9.2 There have also been other arrangements where landlords have sought to capitalise on the value of entitlements by expressing rental formulas using the Single Payment Scheme as a basis for those formulas. Again, the TFA believes that such arrangements should be outlawed. Both these situations represent a direct challenge to the objective of ensuring that the CAP is providing a fair standard of living to primary producers and must therefore be specifically addressed. That is not to say that the operation of the direct payment scheme should not be considered as a relevant factor in the rent review process. The TFA would only seek to outlaw those practices which seek to use rental formulas specifically related to the tenant's ability to claim direct payments.


Section 7 of the TFA’s 2020 Vision for Agriculture from the Perspective of the Tenanted Sector of Agriculture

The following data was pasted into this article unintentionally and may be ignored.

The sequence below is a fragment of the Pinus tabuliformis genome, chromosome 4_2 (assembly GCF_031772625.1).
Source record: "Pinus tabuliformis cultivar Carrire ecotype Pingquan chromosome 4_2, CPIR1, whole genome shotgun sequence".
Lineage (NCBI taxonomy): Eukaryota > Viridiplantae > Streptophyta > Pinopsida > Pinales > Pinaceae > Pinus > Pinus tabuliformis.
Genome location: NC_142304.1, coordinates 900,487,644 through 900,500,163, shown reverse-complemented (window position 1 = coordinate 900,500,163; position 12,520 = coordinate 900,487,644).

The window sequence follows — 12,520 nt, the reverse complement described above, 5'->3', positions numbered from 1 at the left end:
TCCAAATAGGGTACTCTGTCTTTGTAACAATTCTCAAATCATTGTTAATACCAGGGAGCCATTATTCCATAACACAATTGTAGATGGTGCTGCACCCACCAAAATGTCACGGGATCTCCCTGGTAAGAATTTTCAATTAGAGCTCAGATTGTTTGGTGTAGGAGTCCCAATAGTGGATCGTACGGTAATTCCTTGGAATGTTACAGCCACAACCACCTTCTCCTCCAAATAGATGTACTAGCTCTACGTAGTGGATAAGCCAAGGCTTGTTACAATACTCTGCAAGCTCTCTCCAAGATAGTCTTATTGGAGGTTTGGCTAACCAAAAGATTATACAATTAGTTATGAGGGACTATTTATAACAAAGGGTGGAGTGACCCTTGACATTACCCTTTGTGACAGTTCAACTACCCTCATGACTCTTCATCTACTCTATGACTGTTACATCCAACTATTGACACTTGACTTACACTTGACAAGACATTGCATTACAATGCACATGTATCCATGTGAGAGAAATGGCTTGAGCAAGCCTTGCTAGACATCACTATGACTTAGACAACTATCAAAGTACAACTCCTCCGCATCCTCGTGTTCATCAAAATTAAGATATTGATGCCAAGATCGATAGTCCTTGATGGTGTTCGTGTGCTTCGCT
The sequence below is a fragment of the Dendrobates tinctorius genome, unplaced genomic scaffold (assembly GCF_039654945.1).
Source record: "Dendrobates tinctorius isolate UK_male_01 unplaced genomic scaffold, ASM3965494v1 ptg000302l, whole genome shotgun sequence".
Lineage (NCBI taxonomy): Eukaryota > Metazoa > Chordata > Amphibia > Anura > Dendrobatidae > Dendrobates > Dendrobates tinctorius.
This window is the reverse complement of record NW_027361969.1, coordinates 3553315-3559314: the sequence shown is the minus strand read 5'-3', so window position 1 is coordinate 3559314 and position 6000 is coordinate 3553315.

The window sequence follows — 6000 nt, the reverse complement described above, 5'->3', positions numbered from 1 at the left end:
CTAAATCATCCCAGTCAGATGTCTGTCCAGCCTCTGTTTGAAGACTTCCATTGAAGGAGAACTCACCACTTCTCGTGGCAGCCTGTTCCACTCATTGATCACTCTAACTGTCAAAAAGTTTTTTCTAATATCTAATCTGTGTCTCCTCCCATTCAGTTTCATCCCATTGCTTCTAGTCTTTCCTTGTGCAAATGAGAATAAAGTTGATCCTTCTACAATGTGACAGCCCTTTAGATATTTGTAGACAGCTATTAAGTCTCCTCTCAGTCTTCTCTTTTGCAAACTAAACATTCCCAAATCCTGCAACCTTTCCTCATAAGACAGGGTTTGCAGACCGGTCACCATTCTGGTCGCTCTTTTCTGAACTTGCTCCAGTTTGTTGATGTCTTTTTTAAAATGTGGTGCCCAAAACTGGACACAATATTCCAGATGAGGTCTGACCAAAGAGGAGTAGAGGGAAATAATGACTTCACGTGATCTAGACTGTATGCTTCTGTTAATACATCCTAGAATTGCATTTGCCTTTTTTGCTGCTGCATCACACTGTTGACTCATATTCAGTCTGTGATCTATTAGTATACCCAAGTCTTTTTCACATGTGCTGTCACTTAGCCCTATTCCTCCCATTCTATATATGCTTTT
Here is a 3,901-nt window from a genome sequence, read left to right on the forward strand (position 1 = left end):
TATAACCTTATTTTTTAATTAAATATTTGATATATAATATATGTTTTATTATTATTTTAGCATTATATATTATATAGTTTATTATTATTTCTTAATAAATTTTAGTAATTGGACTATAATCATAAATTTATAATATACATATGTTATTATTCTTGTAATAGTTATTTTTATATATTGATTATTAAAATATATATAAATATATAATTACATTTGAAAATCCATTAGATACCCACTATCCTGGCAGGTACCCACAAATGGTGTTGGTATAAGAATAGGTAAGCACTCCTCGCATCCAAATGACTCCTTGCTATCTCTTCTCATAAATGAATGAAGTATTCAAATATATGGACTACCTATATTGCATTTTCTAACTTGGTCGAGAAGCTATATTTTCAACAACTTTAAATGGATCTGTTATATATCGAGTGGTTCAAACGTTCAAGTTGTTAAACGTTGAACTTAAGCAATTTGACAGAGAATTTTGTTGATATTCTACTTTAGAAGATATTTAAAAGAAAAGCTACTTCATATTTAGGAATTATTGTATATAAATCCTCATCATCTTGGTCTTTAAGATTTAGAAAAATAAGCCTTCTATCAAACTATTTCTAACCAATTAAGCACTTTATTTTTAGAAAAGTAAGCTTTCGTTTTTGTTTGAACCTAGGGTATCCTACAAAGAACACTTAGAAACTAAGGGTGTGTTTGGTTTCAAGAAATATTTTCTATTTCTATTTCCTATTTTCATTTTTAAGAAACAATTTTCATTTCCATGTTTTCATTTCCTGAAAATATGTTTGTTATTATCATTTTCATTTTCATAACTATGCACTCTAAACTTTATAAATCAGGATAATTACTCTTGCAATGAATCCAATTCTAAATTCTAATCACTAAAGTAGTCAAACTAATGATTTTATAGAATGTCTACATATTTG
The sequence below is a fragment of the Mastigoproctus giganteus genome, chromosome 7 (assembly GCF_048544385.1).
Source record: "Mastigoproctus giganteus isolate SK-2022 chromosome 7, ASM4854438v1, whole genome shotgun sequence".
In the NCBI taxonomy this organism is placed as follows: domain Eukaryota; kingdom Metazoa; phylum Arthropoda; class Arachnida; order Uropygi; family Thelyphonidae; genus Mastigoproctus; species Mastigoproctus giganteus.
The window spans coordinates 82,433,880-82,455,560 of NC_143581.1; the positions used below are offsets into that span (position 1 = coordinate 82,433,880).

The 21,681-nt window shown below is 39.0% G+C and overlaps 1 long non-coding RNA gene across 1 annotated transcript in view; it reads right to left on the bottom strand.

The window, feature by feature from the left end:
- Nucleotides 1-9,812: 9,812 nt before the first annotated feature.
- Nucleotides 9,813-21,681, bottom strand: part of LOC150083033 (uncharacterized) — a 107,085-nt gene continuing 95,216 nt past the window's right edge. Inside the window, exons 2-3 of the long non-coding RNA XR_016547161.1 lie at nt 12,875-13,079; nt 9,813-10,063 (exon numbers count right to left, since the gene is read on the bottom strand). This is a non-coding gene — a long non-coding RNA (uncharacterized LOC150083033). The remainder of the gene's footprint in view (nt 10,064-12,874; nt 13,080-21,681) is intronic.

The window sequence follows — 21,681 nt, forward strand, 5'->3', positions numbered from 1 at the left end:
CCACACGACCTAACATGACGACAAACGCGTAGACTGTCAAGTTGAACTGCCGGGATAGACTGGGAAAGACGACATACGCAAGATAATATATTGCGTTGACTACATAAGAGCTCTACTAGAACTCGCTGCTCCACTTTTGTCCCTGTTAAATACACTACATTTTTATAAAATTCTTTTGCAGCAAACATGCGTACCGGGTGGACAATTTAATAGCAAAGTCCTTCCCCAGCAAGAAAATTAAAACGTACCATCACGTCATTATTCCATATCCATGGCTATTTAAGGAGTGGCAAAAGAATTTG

2020 Vision for the Common Agricultural Policy

By 2020 the Common Agricultural Policy should retain a focus for ensuring that it is supporting the livelihoods of working farmers whilst providing a framework for food and environmental security.

7.1 The TFA believes that the fundamental justification for any agricultural policy which supports primary producers should be to correct apparent market failures. In this respect the TFA does not believe that the debate on agricultural policy can be starkly defined on the basis of CAP or no CAP. The issues are far more complex than that. The TFA believes, with all its failings, that the CAP is essentially attempting to address market failures. The question ought to be how the CAP should change to adequately address those failures rather than taking the line that the CAP should be abolished because of its inefficiencies.

7.2 The TFA believes that there are five principal areas of market failure that any agricultural policy should seek to address: